Yom HaShoah Feature


Yom HaShoah Feature


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Obscene Meets The Glory

by Leo Lieberman

Maybe because it was Shabbat Zachor, the Sabbath of Remembrance -- that special Sabbath service that comes right before the holiday of Purim. Or perhaps it was because I was in a synagogue being rebuilt in the city of Berlin, a place that I never thought I would ever want to visit. Or then again, maybe it was because I was surrounded by students from New Jersey as well as German Jews whom I had met for the first time. Or maybe I was just feeling a bit lonesome thinking about being back home and listening to Rabbi Aaron explain the portion of the week while the Cantor intoned the melodies in his usual mellifluous tones. Or then again, it might have been a combination of all of the above factors.

But here I was in Germany, where it all began and my mind was filled with all those obscene pictures -- the parade grounds where Hitler had addressed a multitude of cheering citizens; the rubble of a synagogue destroyed during the Kristallnacht pogrom and now marked by a little plaque; the square that witnessed the burning of the books so that the Nazis could wipe out all the precious words recorded by Jews (and I remembered the words, "Where first they burn books, then they burn men and women" Such a prophetic forecast.); and finally the scenes of the deportation to the death camps and the endless tracks leading to the annihilation.

I closed my eyes tight and hoped that the Hebrew prayers recited in an foreign accent, but couched in familiar melodic strains, would somehow erase these pictures and help me to forget. But the word zachor -- "remember!" kept intruding, more than a request, a command. Over and over again, I heard, Yizkor! -- You Shall Remember. And even though I heard the Rabbi joining the command to remember with the name of that ancient villain, Amalek, and sometimes it was co-joined with the name of the arch disturber of Israel, Haman, and even though the words were spoken in a language that was alien to me, I began to get the uneasy feeling that it was I who was being addressed.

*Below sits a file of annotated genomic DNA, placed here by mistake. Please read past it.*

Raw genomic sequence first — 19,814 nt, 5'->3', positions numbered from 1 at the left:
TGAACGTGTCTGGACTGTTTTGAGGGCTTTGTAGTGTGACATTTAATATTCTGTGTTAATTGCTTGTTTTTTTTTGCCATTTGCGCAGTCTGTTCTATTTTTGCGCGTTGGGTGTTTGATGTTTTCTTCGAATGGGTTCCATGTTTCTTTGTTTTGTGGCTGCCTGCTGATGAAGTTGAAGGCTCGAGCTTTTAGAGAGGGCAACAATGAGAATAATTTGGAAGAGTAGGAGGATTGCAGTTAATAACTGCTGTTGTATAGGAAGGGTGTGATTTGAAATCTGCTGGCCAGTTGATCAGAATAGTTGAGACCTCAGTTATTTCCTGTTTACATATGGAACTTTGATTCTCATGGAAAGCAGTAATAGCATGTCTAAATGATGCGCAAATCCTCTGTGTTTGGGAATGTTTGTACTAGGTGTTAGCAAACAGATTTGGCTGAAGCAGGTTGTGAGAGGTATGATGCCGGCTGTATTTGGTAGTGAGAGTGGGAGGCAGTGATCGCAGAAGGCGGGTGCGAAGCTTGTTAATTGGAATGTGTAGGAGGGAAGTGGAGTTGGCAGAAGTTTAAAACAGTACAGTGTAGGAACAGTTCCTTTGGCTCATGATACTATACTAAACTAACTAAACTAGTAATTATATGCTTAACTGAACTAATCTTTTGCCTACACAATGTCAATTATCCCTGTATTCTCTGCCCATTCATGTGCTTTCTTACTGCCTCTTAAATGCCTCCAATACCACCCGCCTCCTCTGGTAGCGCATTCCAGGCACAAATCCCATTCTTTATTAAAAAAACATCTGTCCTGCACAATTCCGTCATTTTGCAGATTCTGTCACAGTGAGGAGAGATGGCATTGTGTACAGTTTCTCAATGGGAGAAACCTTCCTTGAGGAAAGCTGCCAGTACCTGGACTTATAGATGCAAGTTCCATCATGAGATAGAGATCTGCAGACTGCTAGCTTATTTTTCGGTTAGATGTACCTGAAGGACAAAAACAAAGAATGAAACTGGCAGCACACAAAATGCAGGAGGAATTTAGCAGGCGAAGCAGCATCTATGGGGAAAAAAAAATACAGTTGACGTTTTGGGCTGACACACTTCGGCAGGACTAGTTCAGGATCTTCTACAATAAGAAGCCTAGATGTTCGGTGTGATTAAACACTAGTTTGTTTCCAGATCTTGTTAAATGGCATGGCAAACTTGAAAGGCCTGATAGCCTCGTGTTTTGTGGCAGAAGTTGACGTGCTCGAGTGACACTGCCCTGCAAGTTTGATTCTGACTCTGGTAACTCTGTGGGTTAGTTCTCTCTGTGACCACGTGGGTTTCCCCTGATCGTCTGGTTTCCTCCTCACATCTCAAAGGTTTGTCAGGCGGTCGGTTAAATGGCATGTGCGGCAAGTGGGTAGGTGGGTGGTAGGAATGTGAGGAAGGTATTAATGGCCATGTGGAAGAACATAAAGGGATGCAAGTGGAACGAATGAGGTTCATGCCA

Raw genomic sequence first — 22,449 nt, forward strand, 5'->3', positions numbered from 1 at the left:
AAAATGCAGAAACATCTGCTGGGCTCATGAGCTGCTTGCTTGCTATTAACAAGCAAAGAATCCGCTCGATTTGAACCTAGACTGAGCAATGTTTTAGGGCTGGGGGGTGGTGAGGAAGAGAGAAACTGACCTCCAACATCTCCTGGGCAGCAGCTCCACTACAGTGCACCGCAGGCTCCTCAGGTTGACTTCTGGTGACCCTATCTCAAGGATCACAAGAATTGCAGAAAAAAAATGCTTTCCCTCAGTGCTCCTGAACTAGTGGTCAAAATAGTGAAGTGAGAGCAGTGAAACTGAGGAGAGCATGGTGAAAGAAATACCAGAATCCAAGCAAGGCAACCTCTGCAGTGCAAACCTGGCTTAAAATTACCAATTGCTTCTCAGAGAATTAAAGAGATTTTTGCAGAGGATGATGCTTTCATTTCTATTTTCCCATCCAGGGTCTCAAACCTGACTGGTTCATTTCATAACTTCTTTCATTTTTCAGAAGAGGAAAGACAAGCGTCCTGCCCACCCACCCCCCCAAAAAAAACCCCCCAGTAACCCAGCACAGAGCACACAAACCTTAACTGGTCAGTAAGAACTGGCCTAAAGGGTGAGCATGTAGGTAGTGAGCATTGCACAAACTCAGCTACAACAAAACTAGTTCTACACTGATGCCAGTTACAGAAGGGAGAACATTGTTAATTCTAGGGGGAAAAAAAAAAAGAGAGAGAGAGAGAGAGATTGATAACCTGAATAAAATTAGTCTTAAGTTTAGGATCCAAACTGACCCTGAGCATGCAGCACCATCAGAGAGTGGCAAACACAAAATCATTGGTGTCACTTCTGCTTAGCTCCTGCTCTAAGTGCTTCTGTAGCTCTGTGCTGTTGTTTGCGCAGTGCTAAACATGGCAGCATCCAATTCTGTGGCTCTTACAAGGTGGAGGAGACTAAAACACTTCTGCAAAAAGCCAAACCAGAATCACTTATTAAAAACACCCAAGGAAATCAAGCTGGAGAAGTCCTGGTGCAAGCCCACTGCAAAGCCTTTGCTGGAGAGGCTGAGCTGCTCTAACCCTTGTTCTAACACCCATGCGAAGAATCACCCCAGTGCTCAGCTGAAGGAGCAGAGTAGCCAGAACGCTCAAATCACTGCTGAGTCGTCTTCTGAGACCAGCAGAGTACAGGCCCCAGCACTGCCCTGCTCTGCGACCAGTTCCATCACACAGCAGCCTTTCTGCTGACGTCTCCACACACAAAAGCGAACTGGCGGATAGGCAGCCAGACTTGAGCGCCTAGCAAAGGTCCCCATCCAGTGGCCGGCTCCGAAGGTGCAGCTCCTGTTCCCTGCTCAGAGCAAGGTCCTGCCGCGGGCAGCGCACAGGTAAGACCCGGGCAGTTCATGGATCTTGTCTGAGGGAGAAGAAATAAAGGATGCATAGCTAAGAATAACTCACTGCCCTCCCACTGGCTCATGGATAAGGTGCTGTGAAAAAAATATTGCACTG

And so I moved and shifted in my seat most uneasily and tried to distract myself by thumbing through the prayer book, concentrating on the Hebrew words and trying to ignore the translations that were in German. Once in awhile, I glanced sideways at my students who had come to view the sites of destruction and who, once in awhile, were persuaded that this trip was not only an educational one, but that there could be some "fun and games" as well -- especially when they visited beer halls and souvenir shops and cafes.

But now, as we sat here in this house of worship, the New Synagogue, we were joined by some strange and almost mystical sense of mission. I observed some of these young people, those not of the Jewish faith, who had never entered a synagogue before and who were a bit unsteady on their feet, who had asked me to let them know when to stand and when to sit, how to dress and what customs to observe. And I wondered too, what pictures were circulating in their heads, what memories, what questions buzzed about like gadflies?

And I was aware too that no one was looking at his watch to check the time and to find out how much longer the service would last, no one seemed to be concerned that the afternoon was a free time to explore and to do last minute viewing or visits or shopping. Time took on a special meaning that day. And then the Rabbi looked in our direction and in German and then in English explained that it was the time to recite the Kaddish prayer and that all those who had lost dear ones, close members of their family, might wish to stand and join in the recitation of this traditional prayer -- a doxology in praise of God.

For a minute I hesitated and then I noticed that, without prompting, one after another, each of the students, both Jewish and Gentile, stood and joined both in oral and silent devotion. And I too joined them, remembering all those who had perished though no fault of their own, at this place in those days.

And for a little bit the obscene pictures were replaced by glory and a holiness as we said together, Yisgadal v¹yiskadash, affirming what we most fervently hoped Auschwitz had not erased.

From the book "Memories of Laughter and Garlic: Jewish Wit, Wisdom, and Humor To Warm Your Heart" by Leo Lieberman ($12.95, ComteQ Publishing). Leo can be reached at features@comteqcom.com.


from the May 2003 Edition of the Jewish Magazine




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